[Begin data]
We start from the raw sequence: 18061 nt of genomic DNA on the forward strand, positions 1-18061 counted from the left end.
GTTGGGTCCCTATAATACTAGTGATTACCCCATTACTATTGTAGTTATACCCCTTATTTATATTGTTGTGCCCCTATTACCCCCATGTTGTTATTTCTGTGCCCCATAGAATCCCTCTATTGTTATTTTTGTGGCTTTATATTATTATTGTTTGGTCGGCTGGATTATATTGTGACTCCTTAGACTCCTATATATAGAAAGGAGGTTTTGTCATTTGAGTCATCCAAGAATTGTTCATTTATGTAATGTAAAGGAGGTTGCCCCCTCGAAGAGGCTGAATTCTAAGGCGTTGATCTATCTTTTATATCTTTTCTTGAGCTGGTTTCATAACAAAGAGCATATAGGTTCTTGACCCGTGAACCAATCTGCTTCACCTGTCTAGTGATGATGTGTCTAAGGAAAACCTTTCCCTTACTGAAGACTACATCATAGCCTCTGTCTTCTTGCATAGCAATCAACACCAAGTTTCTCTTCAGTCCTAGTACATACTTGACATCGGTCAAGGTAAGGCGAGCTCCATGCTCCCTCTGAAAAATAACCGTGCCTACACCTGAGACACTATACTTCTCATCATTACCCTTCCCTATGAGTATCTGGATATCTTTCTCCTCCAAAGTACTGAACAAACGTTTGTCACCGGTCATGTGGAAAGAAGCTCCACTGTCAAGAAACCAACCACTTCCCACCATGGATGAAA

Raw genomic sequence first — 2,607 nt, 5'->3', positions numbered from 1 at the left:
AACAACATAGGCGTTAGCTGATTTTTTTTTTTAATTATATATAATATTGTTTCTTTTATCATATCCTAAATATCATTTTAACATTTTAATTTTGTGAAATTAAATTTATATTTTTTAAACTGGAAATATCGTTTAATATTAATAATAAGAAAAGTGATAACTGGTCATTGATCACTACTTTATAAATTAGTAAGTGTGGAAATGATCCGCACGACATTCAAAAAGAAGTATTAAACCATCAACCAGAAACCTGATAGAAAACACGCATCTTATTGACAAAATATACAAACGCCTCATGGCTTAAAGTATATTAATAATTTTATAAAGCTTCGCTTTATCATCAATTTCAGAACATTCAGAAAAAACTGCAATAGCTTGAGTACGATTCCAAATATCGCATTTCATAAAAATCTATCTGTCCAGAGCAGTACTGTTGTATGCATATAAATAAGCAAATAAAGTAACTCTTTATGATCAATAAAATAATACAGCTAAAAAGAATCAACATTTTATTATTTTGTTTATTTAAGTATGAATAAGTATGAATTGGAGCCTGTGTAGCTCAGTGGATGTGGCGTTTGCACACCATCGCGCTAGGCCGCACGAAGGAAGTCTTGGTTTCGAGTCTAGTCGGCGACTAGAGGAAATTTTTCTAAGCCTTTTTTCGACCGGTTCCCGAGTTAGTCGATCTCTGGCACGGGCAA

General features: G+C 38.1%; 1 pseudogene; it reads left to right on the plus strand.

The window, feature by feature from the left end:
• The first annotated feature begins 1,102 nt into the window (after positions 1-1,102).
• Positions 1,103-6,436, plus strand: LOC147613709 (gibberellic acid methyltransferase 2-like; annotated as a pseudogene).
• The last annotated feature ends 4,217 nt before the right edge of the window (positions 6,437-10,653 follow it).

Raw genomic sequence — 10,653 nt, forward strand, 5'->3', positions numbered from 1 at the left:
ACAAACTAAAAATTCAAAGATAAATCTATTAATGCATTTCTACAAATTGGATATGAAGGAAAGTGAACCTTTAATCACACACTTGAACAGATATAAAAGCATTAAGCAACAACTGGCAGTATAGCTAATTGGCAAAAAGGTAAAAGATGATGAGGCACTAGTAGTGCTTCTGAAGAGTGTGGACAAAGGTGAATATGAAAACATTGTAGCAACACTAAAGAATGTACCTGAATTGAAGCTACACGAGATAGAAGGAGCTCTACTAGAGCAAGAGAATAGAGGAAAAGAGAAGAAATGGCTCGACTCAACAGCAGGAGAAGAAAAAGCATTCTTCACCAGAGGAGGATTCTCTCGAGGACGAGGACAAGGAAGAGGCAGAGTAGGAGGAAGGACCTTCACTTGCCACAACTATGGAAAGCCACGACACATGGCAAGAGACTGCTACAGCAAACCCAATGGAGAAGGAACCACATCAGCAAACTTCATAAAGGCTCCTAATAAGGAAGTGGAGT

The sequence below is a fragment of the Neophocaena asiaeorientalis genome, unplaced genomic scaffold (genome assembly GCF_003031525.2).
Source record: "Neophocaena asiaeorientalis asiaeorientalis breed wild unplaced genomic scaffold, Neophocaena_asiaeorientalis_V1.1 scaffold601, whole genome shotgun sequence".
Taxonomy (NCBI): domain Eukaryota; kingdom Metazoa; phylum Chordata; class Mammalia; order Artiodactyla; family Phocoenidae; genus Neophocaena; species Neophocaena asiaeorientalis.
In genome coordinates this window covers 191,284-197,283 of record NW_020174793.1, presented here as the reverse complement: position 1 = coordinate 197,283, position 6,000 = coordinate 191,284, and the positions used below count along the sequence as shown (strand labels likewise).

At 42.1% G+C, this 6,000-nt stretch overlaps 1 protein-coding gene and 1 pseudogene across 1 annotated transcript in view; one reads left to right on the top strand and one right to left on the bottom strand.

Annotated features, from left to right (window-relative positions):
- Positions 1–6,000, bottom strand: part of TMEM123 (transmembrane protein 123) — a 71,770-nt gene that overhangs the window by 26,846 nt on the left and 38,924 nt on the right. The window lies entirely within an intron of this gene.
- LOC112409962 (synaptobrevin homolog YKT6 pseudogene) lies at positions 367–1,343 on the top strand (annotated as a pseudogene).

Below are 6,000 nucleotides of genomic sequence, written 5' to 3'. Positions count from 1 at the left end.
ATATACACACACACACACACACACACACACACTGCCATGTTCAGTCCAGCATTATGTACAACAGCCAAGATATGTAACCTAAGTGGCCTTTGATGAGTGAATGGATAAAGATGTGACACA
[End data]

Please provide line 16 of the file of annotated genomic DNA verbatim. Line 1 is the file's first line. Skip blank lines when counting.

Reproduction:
At 42.1% G+C, this 6,000-nt stretch overlaps 1 protein-coding gene and 1 pseudogene across 1 annotated transcript in view; one reads left to right on the top strand and one right to left on the bottom strand.